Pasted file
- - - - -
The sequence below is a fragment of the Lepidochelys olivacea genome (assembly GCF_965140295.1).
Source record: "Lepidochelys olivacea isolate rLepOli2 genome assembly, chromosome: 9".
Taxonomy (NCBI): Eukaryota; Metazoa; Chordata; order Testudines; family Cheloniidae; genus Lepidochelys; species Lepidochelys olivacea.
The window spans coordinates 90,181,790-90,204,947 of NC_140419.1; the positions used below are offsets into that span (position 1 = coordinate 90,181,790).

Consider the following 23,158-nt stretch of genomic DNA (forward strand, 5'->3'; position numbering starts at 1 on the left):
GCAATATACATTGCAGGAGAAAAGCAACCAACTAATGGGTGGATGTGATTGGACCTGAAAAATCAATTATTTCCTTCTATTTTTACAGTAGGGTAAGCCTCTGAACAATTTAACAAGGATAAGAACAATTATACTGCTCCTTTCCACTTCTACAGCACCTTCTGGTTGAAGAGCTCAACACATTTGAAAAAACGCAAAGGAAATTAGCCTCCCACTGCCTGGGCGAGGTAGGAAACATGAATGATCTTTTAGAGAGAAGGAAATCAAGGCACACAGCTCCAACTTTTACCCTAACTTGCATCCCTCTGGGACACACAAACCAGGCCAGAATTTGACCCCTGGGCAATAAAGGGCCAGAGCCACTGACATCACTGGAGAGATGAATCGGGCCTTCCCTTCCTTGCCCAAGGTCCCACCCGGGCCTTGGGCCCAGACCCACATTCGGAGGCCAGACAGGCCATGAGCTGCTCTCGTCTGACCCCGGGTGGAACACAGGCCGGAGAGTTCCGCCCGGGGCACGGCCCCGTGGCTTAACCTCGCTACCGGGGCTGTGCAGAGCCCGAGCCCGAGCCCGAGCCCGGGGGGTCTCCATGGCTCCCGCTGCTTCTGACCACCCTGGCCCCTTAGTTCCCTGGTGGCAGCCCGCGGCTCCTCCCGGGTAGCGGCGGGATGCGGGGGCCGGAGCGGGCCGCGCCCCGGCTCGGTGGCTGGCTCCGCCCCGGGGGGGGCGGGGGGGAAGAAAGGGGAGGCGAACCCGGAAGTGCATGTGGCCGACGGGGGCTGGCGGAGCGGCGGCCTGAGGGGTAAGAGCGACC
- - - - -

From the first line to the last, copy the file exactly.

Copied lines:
The sequence below is a fragment of the Lepidochelys olivacea genome (assembly GCF_965140295.1).
Source record: "Lepidochelys olivacea isolate rLepOli2 genome assembly, chromosome: 9".
Taxonomy (NCBI): Eukaryota; Metazoa; Chordata; order Testudines; family Cheloniidae; genus Lepidochelys; species Lepidochelys olivacea.
The window spans coordinates 90,181,790-90,204,947 of NC_140419.1; the positions used below are offsets into that span (position 1 = coordinate 90,181,790).

Consider the following 23,158-nt stretch of genomic DNA (forward strand, 5'->3'; position numbering starts at 1 on the left):
GCAATATACATTGCAGGAGAAAAGCAACCAACTAATGGGTGGATGTGATTGGACCTGAAAAATCAATTATTTCCTTCTATTTTTACAGTAGGGTAAGCCTCTGAACAATTTAACAAGGATAAGAACAATTATACTGCTCCTTTCCACTTCTACAGCACCTTCTGGTTGAAGAGCTCAACACATTTGAAAAAACGCAAAGGAAATTAGCCTCCCACTGCCTGGGCGAGGTAGGAAACATGAATGATCTTTTAGAGAGAAGGAAATCAAGGCACACAGCTCCAACTTTTACCCTAACTTGCATCCCTCTGGGACACACAAACCAGGCCAGAATTTGACCCCTGGGCAATAAAGGGCCAGAGCCACTGACATCACTGGAGAGATGAATCGGGCCTTCCCTTCCTTGCCCAAGGTCCCACCCGGGCCTTGGGCCCAGACCCACATTCGGAGGCCAGACAGGCCATGAGCTGCTCTCGTCTGACCCCGGGTGGAACACAGGCCGGAGAGTTCCGCCCGGGGCACGGCCCCGTGGCTTAACCTCGCTACCGGGGCTGTGCAGAGCCCGAGCCCGAGCCCGAGCCCGGGGGGTCTCCATGGCTCCCGCTGCTTCTGACCACCCTGGCCCCTTAGTTCCCTGGTGGCAGCCCGCGGCTCCTCCCGGGTAGCGGCGGGATGCGGGGGCCGGAGCGGGCCGCGCCCCGGCTCGGTGGCTGGCTCCGCCCCGGGGGGGGCGGGGGGGAAGAAAGGGGAGGCGAACCCGGAAGTGCATGTGGCCGACGGGGGCTGGCGGAGCGGCGGCCTGAGGGGTAAGAGCGACC